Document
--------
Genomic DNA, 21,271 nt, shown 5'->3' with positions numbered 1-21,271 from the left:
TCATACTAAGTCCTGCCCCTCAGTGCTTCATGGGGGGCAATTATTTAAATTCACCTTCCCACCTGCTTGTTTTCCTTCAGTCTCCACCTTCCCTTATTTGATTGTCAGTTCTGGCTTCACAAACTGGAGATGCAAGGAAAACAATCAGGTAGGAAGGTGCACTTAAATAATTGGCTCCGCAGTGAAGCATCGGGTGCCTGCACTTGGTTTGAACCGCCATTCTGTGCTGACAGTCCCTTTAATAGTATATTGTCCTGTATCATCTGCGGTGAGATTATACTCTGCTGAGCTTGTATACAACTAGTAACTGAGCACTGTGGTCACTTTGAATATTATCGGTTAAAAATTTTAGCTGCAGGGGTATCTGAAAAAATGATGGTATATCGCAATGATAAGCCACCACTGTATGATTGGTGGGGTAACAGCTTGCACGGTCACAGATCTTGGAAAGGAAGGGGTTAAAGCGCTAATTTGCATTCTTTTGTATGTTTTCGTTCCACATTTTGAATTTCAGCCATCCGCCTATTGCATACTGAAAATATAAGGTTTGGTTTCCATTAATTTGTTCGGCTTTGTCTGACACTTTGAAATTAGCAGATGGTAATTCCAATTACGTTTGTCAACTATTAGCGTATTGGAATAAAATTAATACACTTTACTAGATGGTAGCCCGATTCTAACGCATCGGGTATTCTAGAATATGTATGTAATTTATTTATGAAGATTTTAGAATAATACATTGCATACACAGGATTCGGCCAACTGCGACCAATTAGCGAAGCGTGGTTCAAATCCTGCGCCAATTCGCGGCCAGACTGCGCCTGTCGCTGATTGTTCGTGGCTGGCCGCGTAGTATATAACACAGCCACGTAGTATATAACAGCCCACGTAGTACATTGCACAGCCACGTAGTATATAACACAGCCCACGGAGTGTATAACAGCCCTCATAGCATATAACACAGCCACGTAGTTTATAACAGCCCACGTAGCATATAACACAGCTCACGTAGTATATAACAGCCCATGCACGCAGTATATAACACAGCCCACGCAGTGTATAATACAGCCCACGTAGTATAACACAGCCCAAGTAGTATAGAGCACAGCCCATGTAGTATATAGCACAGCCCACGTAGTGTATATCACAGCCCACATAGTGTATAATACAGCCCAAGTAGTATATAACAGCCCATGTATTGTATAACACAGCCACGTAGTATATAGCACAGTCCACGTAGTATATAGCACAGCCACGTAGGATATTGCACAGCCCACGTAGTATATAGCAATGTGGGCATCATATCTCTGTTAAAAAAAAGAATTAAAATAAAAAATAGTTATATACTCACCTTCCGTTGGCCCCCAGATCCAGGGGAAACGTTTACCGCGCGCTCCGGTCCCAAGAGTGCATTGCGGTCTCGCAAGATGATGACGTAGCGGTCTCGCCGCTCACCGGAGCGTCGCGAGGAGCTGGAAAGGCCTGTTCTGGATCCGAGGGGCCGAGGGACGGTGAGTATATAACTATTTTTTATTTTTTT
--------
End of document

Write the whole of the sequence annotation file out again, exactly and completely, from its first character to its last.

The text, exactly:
Genomic DNA, 21,271 nt, shown 5'->3' with positions numbered 1-21,271 from the left:
TCATACTAAGTCCTGCCCCTCAGTGCTTCATGGGGGGCAATTATTTAAATTCACCTTCCCACCTGCTTGTTTTCCTTCAGTCTCCACCTTCCCTTATTTGATTGTCAGTTCTGGCTTCACAAACTGGAGATGCAAGGAAAACAATCAGGTAGGAAGGTGCACTTAAATAATTGGCTCCGCAGTGAAGCATCGGGTGCCTGCACTTGGTTTGAACCGCCATTCTGTGCTGACAGTCCCTTTAATAGTATATTGTCCTGTATCATCTGCGGTGAGATTATACTCTGCTGAGCTTGTATACAACTAGTAACTGAGCACTGTGGTCACTTTGAATATTATCGGTTAAAAATTTTAGCTGCAGGGGTATCTGAAAAAATGATGGTATATCGCAATGATAAGCCACCACTGTATGATTGGTGGGGTAACAGCTTGCACGGTCACAGATCTTGGAAAGGAAGGGGTTAAAGCGCTAATTTGCATTCTTTTGTATGTTTTCGTTCCACATTTTGAATTTCAGCCATCCGCCTATTGCATACTGAAAATATAAGGTTTGGTTTCCATTAATTTGTTCGGCTTTGTCTGACACTTTGAAATTAGCAGATGGTAATTCCAATTACGTTTGTCAACTATTAGCGTATTGGAATAAAATTAATACACTTTACTAGATGGTAGCCCGATTCTAACGCATCGGGTATTCTAGAATATGTATGTAATTTATTTATGAAGATTTTAGAATAATACATTGCATACACAGGATTCGGCCAACTGCGACCAATTAGCGAAGCGTGGTTCAAATCCTGCGCCAATTCGCGGCCAGACTGCGCCTGTCGCTGATTGTTCGTGGCTGGCCGCGTAGTATATAACACAGCCACGTAGTATATAACAGCCCACGTAGTACATTGCACAGCCACGTAGTATATAACACAGCCCACGGAGTGTATAACAGCCCTCATAGCATATAACACAGCCACGTAGTTTATAACAGCCCACGTAGCATATAACACAGCTCACGTAGTATATAACAGCCCATGCACGCAGTATATAACACAGCCCACGCAGTGTATAATACAGCCCACGTAGTATAACACAGCCCAAGTAGTATAGAGCACAGCCCATGTAGTATATAGCACAGCCCACGTAGTGTATATCACAGCCCACATAGTGTATAATACAGCCCAAGTAGTATATAACAGCCCATGTATTGTATAACACAGCCACGTAGTATATAGCACAGTCCACGTAGTATATAGCACAGCCACGTAGGATATTGCACAGCCCACGTAGTATATAGCAATGTGGGCATCATATCTCTGTTAAAAAAAAGAATTAAAATAAAAAATAGTTATATACTCACCTTCCGTTGGCCCCCAGATCCAGGGGAAACGTTTACCGCGCGCTCCGGTCCCAAGAGTGCATTGCGGTCTCGCAAGATGATGACGTAGCGGTCTCGCCGCTCACCGGAGCGTCGCGAGGAGCTGGAAAGGCCTGTTCTGGATCCGAGGGGCCGAGGGACGGTGAGTATATAACTATTTTTTATTTTTTT